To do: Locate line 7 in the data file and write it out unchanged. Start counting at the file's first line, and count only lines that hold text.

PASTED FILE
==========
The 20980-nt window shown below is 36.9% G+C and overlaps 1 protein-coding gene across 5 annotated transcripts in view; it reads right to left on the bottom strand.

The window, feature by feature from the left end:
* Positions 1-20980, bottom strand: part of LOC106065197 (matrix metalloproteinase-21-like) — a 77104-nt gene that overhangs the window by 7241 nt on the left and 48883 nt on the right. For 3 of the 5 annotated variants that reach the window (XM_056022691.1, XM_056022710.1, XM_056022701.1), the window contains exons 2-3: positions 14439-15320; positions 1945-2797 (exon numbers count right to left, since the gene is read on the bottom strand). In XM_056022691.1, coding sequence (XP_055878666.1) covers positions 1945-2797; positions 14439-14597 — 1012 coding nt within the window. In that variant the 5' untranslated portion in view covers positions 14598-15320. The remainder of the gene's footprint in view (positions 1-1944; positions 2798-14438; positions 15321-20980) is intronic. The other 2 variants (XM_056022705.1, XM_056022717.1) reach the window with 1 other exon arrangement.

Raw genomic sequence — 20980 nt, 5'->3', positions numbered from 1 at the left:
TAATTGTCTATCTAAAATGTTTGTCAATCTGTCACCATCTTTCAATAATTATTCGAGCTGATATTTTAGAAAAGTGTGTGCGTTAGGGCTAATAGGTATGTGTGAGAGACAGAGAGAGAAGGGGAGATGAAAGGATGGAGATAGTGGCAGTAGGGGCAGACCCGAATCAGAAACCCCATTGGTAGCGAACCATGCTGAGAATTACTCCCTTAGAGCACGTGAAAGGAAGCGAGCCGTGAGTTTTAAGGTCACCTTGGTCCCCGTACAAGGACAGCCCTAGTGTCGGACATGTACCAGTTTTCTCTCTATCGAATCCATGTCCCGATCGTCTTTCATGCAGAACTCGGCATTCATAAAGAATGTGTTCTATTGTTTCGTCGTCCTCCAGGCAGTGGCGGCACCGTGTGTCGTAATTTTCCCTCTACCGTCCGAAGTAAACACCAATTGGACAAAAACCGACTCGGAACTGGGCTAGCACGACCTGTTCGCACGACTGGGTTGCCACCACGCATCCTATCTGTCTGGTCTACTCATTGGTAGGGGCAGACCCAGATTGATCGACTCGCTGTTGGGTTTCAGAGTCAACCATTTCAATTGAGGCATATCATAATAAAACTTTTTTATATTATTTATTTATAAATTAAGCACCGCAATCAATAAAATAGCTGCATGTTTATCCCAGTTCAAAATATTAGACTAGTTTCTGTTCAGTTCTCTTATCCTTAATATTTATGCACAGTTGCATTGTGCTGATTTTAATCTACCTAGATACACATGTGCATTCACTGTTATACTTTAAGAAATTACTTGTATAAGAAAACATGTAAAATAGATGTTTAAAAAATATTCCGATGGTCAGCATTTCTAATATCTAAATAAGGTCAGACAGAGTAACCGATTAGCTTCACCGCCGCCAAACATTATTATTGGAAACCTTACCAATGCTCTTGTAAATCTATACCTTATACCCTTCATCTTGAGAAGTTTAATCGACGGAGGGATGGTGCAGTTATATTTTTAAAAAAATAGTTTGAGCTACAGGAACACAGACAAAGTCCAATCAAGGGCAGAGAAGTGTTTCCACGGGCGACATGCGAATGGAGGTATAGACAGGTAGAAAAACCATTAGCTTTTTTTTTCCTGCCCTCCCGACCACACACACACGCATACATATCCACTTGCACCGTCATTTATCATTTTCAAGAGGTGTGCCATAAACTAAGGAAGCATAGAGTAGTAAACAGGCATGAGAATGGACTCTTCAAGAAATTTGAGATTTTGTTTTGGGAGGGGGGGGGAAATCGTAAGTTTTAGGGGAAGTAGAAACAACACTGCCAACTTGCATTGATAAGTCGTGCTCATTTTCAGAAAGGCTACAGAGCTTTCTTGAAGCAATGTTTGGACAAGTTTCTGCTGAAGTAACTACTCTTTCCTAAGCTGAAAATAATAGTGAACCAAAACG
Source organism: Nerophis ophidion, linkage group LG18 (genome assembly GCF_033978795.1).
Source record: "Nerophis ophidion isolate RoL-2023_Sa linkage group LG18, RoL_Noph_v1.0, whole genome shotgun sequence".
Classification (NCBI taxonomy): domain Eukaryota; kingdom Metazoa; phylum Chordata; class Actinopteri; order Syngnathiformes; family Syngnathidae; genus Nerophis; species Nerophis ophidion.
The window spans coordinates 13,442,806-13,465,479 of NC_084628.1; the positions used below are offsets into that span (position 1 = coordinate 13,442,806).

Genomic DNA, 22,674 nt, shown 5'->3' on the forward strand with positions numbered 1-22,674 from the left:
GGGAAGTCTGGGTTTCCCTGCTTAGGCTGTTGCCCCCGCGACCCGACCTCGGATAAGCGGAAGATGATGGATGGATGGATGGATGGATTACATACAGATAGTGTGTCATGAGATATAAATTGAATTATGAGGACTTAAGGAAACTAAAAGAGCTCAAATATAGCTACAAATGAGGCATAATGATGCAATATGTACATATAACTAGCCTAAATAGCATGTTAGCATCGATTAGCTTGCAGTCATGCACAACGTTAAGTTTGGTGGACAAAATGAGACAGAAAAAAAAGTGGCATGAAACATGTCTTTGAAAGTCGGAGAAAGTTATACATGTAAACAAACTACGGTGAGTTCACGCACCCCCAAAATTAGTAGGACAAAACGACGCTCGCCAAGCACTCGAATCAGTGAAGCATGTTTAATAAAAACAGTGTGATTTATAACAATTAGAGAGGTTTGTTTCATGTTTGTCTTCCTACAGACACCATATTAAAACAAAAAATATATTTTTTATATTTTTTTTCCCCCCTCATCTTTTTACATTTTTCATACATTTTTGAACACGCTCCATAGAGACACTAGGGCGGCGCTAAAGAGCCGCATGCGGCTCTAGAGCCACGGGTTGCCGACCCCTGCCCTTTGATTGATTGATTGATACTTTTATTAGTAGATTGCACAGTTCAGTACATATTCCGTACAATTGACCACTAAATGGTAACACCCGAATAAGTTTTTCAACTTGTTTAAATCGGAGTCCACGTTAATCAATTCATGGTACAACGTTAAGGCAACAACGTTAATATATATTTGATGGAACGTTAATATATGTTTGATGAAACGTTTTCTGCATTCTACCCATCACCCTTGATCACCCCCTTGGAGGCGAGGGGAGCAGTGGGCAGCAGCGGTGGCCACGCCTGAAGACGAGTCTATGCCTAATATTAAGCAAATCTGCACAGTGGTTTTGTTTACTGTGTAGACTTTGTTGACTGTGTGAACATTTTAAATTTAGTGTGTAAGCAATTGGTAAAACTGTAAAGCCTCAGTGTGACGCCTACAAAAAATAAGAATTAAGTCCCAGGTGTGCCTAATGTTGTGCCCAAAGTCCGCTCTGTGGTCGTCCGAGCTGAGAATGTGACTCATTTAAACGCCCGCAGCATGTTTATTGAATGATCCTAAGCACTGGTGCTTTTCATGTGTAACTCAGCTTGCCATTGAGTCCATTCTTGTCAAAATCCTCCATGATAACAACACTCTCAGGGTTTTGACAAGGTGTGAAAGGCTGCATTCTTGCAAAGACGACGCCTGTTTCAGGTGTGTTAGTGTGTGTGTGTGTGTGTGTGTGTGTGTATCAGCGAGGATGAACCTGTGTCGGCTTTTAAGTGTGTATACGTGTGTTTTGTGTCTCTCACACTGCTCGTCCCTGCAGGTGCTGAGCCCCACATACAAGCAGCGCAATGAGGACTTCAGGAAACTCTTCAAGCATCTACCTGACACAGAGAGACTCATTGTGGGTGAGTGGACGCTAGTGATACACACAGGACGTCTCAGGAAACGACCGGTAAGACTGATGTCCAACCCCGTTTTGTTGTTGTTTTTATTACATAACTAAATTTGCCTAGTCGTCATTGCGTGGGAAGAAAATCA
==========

Source record: "Nerophis ophidion isolate RoL-2023_Sa linkage group LG18, RoL_Noph_v1.0, whole genome shotgun sequence".